Tag Archives: multiple

Edinburgh International Festival: Colour Abstracts

Circus Hub is one of the most colourful attractions at the annual Edinburgh International Festival, which is why it immediately got my attention.

Colour abstract obtained with camera movement

For this photo, I stood in front of a colourful wall and moved the camera up and down during the 1/4 sec exposure

When I see a colourful subject, I like to explore abstract pictures using camera movement during a long exposure or in camera multiple exposures. It is a taste I acquired by following one of my favourite photographers, Bryan F. Peterson.

Colour abstract obtained with camera movement

As the ambient light level fell for some time, I was able to use longer shutter speeds, like 1 sec for this photograph. Along with the up and down movement, there was also a little bit of sideways motion to add to the blur.

With this particular wall, I first tried camera movement. The brightness level of the ambient light varied quite a bit while I was taking photographs, which is pretty much par for the course in Scotland. I was able to use shutter speeds between 1/4 sec and 1 sec. I had the most success moving the camera up and down or up and down and a little bit sideways.

Colour abstract obtained by rotating the camera between each of the three exposures, and combined in camera

For this picture, I rotated the camera clockwise by about thirty degrees or so after the first and second exposures.

I next moved to multiple exposures. I had the most success when I rotated the camera between each of the three exposures. It took a bit of experimentation to get something I like but it’s always fun to do.

Colour abstract obtained by rotating the camera between each of the three exposures, and combined in camera

For this photograph, I rotated the camera a bit more. I believe I took one pic horizontal, one at forty-five degrees and one vertical.

Next time you find a colourful bed of flowers or painted wall, why don’t you try some camera movement and multiple exposures. I warn you, the process can be addictive.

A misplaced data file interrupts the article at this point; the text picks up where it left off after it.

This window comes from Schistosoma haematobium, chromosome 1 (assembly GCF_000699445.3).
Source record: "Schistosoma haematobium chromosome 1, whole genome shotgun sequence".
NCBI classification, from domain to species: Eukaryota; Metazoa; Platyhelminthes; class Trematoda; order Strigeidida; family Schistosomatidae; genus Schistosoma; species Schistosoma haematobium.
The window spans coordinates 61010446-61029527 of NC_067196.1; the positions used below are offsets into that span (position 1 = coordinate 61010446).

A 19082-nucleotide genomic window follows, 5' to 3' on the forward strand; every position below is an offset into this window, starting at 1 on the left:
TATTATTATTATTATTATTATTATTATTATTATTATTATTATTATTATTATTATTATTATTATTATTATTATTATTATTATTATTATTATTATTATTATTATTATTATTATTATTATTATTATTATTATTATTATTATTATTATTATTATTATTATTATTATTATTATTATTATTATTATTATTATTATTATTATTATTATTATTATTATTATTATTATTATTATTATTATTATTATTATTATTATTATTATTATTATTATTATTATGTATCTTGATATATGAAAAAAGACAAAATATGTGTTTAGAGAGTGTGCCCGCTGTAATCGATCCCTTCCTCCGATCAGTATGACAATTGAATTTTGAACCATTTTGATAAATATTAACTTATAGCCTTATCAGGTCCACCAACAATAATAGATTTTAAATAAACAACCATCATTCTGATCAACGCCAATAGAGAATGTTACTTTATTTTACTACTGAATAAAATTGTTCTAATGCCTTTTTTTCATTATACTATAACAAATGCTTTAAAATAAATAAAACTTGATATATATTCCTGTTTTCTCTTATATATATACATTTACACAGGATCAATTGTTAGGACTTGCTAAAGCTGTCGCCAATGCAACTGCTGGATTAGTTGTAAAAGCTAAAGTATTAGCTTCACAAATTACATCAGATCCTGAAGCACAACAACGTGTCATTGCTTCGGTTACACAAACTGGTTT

Colour abstract obtained by rotating the camera between each of the three exposures, and combined in camera

I moved to a different part of the coloured wall, and tried again the horizontal, forty-five degrees and vertical shots.

Autumn Forest Impressionism

Impressionist photography is one of the personal projects I’ve been working on for the past couple of years. And since autumn is my favourite season, photographically speaking,  I strive to take as many impressionist pictures as I can during the fall.

Multiple in camera exposures of a tree in a fall forest

I immediately noticed this tree. I was attracted by the pastel colours.

One of the techniques for rendering impressionist pictures involves in camera multiple exposures. I learned it from one of my photographic heroes, Bryan Peterson.

Multiple in camera exposures of a fall forest to create an impressionist photograph

The leaves were backlit, an ideal situation. And I figured the touch of red/orange would make the picture ‘pop’.

Working in the forest, I found that moving the camera down a little bit after each frame produces the most pleasing results. How much movement is a matter of taste and also depends on the focal length of your lens. The photographs in this post were taken with a 35mm lens on a DX camera, corresponding to a 50mm lens for a full frame sensor.

Multiple in camera exposures of a fall forest to create an impressionist photograph

It is harder to get the overcast sky out of a vertical composition, and I believe this is the reason I have fewer of these. But I’m very pleased with this one.

A bit of experimentation is in order, and with practice, you develop the muscle memory that allows you to generate impressionist photographs of your liking without much trial and error.

Multiple in camera exposures of a fall forest to create an impressionist photograph

I took a picture from pretty much the same vantage point the year before, but the colours are never quite the same from year to year (or week to week for that matter)

But even with the practice I’ve got under my belt, I always take several pictures of a given composition to make sure there is at least one I really like. If your cameras allows for multiple exposures, I would encourage you to give this technique a try.

Multiple in camera exposures of a fall forest to create an impressionist photograph

I try to find compositions with a pleasing arrangement of trees. It’s harder than you think.